Despite the plethora of different threats to human rights protection from the digital environment, the trend of digitalisation will continue and impact us even more profoundly in the years to come. Therefore, it is imperative to keep in mind the risks (both highlighted in this report and others) and take action to minimize them to ensure the benefits of digital technology outweigh the negatives. All actors connected to the digital world need to acknowledge the human rights impact of their actions and weigh the potentially conflicting human rights and other considerations in their decision-making process. If the risks are given due consideration, then digital means can be utilised to ensure human rights protection both online and offline.

On the basis of the analysis of the threats contained in the report, a set of recommendations are made, see tab recommendations. More recommendations can be found at the end of each report section.


Each report section concludes with recommendations to different stakeholder for policies and activities that are aimed at minimising threats to human rights protection from the digital environment.

Additionally, on the basis of the analysis of the threats contained in the report, the following recommendations are made:

Recommentations regarding overarching issues:

  • Consider recognizing social media platforms as human rights duty-bearers. The fact that social platforms are corporate entities and are in a position to cause enormous harm to human rights supports the need to recognize them as human rights duty-bearers. Since social platforms enjoy great power and no constitutional responsibility, it is high time to challenge the standard public/private division that still dominates constitutional law across the globe.
  • Develop specific performance requirements (including human rights requirements) for investors acting in the digital realm
  • Concerted action by civil society, governments and technology companies is required to minimize the risks of social engineering attacks both to counter an improper cancellation and to prevent the use of personal information to illegally influence a person to vote for a particular candidate
  • Address the threat of Internet addiction by providing the necessary health care services and taking preventive measures aimed at better online and offline time balance inter alia by exploring the potential of a right to disconnect
  • Promote ethical behaviour and human rights in digital environment by means of formal and non-formal education

Recommendations regarding threats connected to technology:

  • Harmonized general rules regarding technological development must be established at the international level, because potentially differing national approaches could lead to a significant weakening of the protection of fundamental human rights
  • A step-by-step legislative approach, based on the current state of technological development, having in mind the fast pace of technological progress in comparison to evolution of legal regulation, risks lagging far behind the technology, therefore it is important to develop further legal requirements in relation to the use of AI and drones, focusing more on by-design / by-default measures and possible obligations for online service providers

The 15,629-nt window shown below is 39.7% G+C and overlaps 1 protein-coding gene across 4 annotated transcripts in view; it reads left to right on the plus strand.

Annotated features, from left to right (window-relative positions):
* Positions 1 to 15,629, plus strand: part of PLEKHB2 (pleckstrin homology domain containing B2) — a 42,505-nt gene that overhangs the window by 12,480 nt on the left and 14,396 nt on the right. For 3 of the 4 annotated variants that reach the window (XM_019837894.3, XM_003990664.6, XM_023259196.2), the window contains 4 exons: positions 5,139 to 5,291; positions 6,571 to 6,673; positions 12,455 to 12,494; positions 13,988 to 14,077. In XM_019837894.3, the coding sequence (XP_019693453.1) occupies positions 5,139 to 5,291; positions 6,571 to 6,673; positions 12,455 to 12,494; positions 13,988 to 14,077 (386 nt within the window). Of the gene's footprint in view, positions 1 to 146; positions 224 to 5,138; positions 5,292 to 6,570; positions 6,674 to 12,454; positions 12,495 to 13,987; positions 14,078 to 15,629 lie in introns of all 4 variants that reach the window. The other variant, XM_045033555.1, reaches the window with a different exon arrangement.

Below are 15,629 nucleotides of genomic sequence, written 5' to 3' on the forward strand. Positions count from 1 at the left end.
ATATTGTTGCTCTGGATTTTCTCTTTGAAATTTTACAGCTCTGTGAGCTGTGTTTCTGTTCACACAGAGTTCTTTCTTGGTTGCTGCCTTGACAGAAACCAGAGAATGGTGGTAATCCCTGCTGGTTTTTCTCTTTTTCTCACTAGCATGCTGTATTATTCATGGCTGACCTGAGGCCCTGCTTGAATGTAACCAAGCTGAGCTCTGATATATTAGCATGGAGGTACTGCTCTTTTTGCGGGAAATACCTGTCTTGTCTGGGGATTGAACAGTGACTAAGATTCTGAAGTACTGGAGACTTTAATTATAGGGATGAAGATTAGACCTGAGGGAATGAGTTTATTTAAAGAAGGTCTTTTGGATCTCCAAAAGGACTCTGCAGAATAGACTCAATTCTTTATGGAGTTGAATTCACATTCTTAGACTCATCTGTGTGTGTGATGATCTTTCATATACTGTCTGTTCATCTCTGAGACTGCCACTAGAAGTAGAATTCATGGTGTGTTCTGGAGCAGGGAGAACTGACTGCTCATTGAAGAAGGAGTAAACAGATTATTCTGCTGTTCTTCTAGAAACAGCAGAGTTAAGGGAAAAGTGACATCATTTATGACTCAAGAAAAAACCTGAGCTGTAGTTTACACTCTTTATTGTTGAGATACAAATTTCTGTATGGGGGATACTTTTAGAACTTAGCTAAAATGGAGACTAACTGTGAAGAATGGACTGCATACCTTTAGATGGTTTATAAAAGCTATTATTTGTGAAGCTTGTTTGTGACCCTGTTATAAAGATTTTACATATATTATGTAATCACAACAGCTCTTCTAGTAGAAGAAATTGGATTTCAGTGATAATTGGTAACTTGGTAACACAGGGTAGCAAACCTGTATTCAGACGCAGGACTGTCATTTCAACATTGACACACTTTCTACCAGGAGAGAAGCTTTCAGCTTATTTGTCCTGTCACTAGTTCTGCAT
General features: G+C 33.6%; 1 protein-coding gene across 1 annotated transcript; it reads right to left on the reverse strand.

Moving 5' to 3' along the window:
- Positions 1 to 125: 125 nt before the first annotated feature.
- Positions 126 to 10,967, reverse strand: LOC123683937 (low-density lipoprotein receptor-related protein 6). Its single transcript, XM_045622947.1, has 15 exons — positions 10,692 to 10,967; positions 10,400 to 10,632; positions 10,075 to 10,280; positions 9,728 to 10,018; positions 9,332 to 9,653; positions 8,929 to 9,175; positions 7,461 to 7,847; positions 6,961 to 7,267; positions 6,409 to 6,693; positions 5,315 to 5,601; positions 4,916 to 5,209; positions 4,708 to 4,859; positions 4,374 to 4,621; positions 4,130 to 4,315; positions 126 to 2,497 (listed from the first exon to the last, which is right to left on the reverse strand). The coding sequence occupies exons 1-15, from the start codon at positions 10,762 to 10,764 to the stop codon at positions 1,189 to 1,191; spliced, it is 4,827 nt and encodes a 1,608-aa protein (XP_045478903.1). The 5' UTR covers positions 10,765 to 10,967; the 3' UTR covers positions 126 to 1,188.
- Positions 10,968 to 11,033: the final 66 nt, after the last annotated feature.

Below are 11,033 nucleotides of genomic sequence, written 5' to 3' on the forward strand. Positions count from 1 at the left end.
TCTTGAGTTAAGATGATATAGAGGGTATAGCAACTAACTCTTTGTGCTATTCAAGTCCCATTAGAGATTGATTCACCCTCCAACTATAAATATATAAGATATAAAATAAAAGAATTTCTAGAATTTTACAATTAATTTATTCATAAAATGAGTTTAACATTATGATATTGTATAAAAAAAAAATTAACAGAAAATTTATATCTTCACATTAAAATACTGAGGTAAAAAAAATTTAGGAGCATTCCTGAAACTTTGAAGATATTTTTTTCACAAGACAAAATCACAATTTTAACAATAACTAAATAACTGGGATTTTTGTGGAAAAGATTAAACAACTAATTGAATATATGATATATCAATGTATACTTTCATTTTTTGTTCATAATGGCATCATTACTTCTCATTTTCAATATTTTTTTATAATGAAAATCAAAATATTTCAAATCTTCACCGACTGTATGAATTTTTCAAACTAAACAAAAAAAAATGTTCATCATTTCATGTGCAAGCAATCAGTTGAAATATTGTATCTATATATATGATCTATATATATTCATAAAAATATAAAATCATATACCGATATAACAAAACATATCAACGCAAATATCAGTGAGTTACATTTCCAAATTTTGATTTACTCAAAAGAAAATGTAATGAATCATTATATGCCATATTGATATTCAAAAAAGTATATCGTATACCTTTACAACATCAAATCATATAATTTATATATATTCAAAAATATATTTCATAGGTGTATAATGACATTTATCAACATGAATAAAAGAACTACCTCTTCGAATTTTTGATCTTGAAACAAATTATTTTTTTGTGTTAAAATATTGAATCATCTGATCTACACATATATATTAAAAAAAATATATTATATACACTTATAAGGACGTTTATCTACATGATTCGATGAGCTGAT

• As not all potential risks of AI and drone applications are known or certain, technological development (and legal regulation) should be based on the precautionary principle
  • AI and drones should be designed to serve mankind and effectively employed to help promote fundamental human rights
  • A consistent, coherent and all-embracing body of rules on automated decision-making needs to be formed clarifying liability issues. States need to develop cooperation mechanisms towards ensuring that rules governing automated decision-making are properly implemented
  • Policymakers need to collaborate on creating certification schemes (i.e. seals) and reporting mechanisms to alleviate bias and other relevant problems. In addition, it is crucial that they work together on drawing up Codes of Conduct

Recommendations regarding disinformation:

  • States have a duty under human rights law to protect their citizens from the harm caused by disinformation. In order to perform that duty, they need to act together with other stakeholders such as transnational online media and, in particular, very large online platforms
  • Action needs to be taken at global level to limit the huge power large technology companies have over people and democracies. The EU DSA could serve as a global benchmark for regulatory approaches to online intermediaries at the global level
  • Private content providers need well trained and supported content monitors in charge of scanning and deleting posts that violate clearly articulated platform guidelines. Such platforms should be required by law to ensure the validity of the information shared on them